I have devised a semi-aquatic sapient species known as the Hexapi who until now I thought were trichromats. However, after doing my research on the evolution of the eye, I found out that colour vision may be a disadvantage underwater. As I didn't want to give them polarised light vision, I decided to give them tetrachromacy. I know the case of Concetta Anticco, who sees the world psychedelically, just like birds. I've also known that tetrachromacy enhances colour sensitivity in shadows and dim lighting. Here's the problem, though. The Hexapi carry chromatophores on their skin.

My question - How would they reliably communicate with chromatophores? How would they look to humans?

Notes - The hexapi rarely dive below 50m (~150ft) and live in rich, shallow waters. They also sport colourful striped displays on each of their 2 side 'fins', which are of course only visible to them.

  • $\begingroup$ Do you like Star Trek over the newer Battlestar Galactica? In Trek they techno-babbled everything, or nearly so. In BSG on the other hand: what do you need, got it, cut to action. I have several species in my own universe that have had space travel for millennia. Why they do something? That is the past or 'that is how it is' and they move on. Don't dwell on the minutia, move the plot forward. Trying to communicate with other species can be explored per instance, this species, their methods/body/limitations. Just imagine them, describe that, work out details later, if at all. $\endgroup$
    – dcy665
    Aug 4, 2017 at 23:51

1 Answer 1


Color is a sensation which happens in the mind. It it not a physical quantity, it does not exist in nature. There is no way to compare the color sensations of humans and non-human animals, especially imaginary animals. Consider bees; they are trichomats like us, but their primaries are green, blue and ultraviolet: red appear black to them, ultraviolet appears black to us...

Tetra-, penta- or hexachromacy has no relationship whatsoever with light sensitivity. For example, in dim light humans switch color ("photopic") vision off completely and activate a separate monochromatic ("scotopic") low-resolution high-sensitivity system.

Real-life squid (intelligent animals which live in water) have an entirely different system for color vision. Instead of using multiple types of photosensitive cells, like us, they have only one kind of photoreceptors and use their lenses to bring various wavelengths in focus successively... which, one can speculate, makes their "color" vision more like our auditive sensations, that is, perceiving each wavelength separately, like a musical chord.

  • $\begingroup$ Forget animals, we can't describe color between individual humans in a reliable way to ensure that what I see is red is the same color that you see as red... Now, if I say it's red like an apple, and you say yes, that is correct, it doesn't establish that your perception of what is red is the same as mine. You're mind may make red what my mind makes purple... and we'd never know, because an apple is still a red fruit and that's the best we can get at describing what red is supposed to look like. $\endgroup$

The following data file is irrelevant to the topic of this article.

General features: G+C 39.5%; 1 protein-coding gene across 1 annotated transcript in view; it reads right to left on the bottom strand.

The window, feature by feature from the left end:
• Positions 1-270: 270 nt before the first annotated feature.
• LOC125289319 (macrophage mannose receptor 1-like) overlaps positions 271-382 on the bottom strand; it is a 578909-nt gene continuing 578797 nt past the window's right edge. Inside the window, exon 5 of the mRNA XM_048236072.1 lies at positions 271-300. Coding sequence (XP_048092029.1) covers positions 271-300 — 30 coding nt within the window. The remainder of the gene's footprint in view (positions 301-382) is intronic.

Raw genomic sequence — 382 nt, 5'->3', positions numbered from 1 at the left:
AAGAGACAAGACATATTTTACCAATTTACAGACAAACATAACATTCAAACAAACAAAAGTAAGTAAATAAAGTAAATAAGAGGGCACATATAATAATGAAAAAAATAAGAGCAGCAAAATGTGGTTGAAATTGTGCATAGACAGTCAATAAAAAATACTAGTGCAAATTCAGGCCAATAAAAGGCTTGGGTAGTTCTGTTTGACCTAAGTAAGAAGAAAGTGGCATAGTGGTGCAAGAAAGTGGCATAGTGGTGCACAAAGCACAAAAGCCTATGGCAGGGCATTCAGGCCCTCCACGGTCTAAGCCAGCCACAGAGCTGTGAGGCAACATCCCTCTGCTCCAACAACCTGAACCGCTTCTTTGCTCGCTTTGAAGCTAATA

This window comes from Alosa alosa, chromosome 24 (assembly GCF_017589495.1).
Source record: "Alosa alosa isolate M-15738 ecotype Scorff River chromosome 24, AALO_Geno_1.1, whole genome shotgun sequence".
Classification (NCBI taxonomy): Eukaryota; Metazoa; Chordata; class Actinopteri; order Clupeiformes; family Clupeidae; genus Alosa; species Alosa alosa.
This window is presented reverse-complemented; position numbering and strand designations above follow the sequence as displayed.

– hszmv
    Aug 4, 2017 at 18:25
  • $\begingroup$ @hszmv: For humans, who can speak and follow instructions, there is an empirically well-defined "standard observer" defined by the International Commission on Illumination (CIE, from its original French name, Commission internationale de l'éclairage), for which a standard "general human" colorspace, CIE L*a*b* has been empirically measured; in practice, empirical experimentation shows that the vast majority of women, and about 3 men out of 4, perceive color quite close to what is expected of a standard observer. $\endgroup$
    – AlexP
    Aug 4, 2017 at 18:33
  • $\begingroup$ I am refering to en.wikipedia.org/wiki/Qualia "Qualia" which is different. I ceed that the scienfic measure of a color corresponds to a particular wave length, computer information storage range, and description general items of that color. I also cede the symptoms of colorblindness as a defect in the ability to parse one particual color. Where my arguement lies is in the experience of that color. You and I can agree that green is a range of electromagnetism that our brain parses into a visiual component... but we cannot know if we parse it the same way (cont). $\endgroup$
    – hszmv
    Aug 4, 2017 at 18:58
  • $\begingroup$ We can agree on the consistency of the parse between any two individuals, but we cannot know if that parse consistently looks the same between two indivuals. $\endgroup$
    – hszmv
    Aug 4, 2017 at 19:01
  • $\begingroup$ @hszmv: Color is not wavelength, but rather it is related to the spectral composition of light, at least for objects which occupy a large enough part of the visual field; for example, computer screens do not emit any "yellow" wavelength, but have no problem showing the color yellow. For another example, there is no wavelength producing purple: purple is what is called a non-spectral color. And as for the comparison of internal sensations, I agree that it is impossible. $\endgroup$
    – AlexP
    Aug 4, 2017 at 19:06

You must log in to answer this question.

Not the answer you're looking for? Browse other questions tagged .